Like humans, animals need to sleep for similar reasons including recharging and repairing the body. The amount of sleep they need depends on the species.
So, for instance, a three-toed sloth sleeps about 16 hours a day, the little brown bat almost 20 hours a day, and the giant armadillo sleeps 18 hours, which is too much when compared to African elephants that sleep about 2 hours, and cows and horses 3 to 4 hours a day. Hence, we may conclude that the amount of sleep animals need is far more different from humans, which is 7 to 9 hours a day.
But, there’s also another difference. Namely, animals’ sleep is polyphasic which means that it is divided into several periods of time. On the contrary, humans’ sleep is either monophasic (sleeping once in a 24-hour period) or biphasic (one main sleep and a short nap during the day).
The Comparison between Human and Animal Sleep
REM Sleep in Humans and Animals
During sleep, human bodies go through four stages each characterized by different types of brain activity and physical changes like reduced temperature and heart rate. The fourth stage, also known as rapid-eye-movement (REM) sleep, is the stage characterized with most activity including fluttering eyes, muscle twitching, and waking-like electrical brain patterns, and occurs every 90 to 120 minutes during sleep.
But, not all animals have REM sleep but many terrestrial mammals like primates and certain reptiles and birds go through this stage of sleep. But, the amount of REM sleep depends on the species. For example, elephants don’t experience REM sleep daily, whereas house cats have up to 8 hours of REM sleep a day. On the other hand, scientists haven’t noticed yet any typical REM sleep behavior in whales and dolphins, although whales do experience some muscle twitching.
The Brain in Humans and Animals during Sleep
When sleeping, the entire brain of humans, both the left and the right hemispheres, shows sleeping characteristics. Unlike humans, certain animals only have one brain hemisphere sleep at a time which has been noticed in dolphins. During sleep, one hemisphere of the brain shows sleep characteristics whereas the other portrays characteristics of being awake. Thanks to this phenomenon they are able to swim to the surface to get air while sleeping.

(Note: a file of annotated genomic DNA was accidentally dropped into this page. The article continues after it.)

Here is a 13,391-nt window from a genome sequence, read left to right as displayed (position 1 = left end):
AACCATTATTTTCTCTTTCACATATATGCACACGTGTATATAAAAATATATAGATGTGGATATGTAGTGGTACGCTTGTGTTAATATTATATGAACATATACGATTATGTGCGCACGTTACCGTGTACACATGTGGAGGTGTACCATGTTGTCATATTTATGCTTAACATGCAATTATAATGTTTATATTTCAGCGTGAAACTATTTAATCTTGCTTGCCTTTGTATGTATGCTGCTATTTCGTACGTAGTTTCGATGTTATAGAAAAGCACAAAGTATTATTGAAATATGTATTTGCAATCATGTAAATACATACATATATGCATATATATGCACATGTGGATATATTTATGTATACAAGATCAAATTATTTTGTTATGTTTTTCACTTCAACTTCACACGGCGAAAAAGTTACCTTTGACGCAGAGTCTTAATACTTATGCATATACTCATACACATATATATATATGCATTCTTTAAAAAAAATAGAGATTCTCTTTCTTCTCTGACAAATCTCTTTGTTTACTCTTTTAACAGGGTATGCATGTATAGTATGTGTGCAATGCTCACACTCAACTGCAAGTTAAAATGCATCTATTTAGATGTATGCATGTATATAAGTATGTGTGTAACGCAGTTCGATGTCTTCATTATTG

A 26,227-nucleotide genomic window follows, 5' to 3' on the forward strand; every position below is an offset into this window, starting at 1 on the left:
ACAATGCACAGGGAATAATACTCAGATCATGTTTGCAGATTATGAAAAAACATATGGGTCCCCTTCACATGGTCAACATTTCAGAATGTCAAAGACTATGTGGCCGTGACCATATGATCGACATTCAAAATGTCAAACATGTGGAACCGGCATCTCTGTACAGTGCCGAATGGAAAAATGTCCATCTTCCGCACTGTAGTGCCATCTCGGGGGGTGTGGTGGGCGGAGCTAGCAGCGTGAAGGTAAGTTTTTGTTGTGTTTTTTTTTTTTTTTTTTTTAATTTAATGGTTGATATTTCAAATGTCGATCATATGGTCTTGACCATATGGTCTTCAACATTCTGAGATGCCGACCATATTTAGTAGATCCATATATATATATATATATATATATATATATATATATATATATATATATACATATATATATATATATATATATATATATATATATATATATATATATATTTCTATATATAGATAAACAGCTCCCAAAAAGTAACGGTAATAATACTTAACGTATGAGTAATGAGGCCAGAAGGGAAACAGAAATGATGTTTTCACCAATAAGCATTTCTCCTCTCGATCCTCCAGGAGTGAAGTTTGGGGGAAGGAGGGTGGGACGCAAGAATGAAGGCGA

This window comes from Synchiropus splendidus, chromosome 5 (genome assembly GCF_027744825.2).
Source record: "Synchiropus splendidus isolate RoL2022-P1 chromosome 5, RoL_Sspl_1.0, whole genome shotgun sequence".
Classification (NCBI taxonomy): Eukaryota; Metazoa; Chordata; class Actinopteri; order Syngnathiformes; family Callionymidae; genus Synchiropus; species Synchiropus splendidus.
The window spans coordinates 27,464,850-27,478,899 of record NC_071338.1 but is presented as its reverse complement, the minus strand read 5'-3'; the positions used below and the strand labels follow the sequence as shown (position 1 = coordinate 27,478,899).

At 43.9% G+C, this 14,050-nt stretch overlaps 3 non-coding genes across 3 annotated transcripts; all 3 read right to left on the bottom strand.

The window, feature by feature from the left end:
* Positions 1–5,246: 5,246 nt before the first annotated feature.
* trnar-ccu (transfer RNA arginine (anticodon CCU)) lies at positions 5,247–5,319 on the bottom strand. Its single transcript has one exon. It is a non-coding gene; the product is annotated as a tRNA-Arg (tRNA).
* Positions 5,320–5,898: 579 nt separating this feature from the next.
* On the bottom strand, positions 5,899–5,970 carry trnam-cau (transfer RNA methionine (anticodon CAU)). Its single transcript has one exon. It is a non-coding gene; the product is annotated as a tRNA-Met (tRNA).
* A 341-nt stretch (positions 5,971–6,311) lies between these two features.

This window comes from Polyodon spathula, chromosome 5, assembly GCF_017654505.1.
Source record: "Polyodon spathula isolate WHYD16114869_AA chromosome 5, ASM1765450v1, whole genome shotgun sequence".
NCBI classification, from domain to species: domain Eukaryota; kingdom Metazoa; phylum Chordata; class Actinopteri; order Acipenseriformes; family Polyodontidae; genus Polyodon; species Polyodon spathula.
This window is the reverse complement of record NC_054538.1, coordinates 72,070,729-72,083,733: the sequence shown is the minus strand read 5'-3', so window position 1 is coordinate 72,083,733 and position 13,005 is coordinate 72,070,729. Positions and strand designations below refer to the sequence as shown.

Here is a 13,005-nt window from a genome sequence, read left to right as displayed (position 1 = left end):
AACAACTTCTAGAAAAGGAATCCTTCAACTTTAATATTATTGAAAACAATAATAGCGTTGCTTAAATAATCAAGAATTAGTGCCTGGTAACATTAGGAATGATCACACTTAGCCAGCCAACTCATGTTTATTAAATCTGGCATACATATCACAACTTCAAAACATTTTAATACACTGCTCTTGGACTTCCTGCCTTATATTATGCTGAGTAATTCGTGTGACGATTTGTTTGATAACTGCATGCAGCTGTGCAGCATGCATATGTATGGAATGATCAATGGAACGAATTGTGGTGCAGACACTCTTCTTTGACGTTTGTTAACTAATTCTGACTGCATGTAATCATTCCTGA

Lack of Sleep in Humans and Animals
You may already be familiar with the fact that humans are extremely likely to experience mood changes, impaired memory, and illness without getting enough sleep. The same risks also apply to many animals, too, like rats for example. To be more precise, when rats are sleep-deprived they lose weight fast and are prone to developing infections. What’s more surprising, rats die after being sleep deprived for a few weeks.
The Connection between Human and Other Primate Sleep
A study shows that humans slept the least with more REM cycles compared to the other 30 types of primates included in the study. That is why human sleep is referred to as being more efficient than the sleep of other primates. And, because of nest building – a clear commonality among primates – it is believed that the last common ancestor between humans and primate animals was a nest builder.
Sleep Disorders in Humans and Animals
Finally, there’s also proof that some sleep disorders are common for both humans and animals. Research conducted on rats, mice, cats, and dogs, shows that several animal species may experience the following sleep disorders: narcolepsy, sleep apnea, insomnia, and restless leg syndrome (RLS).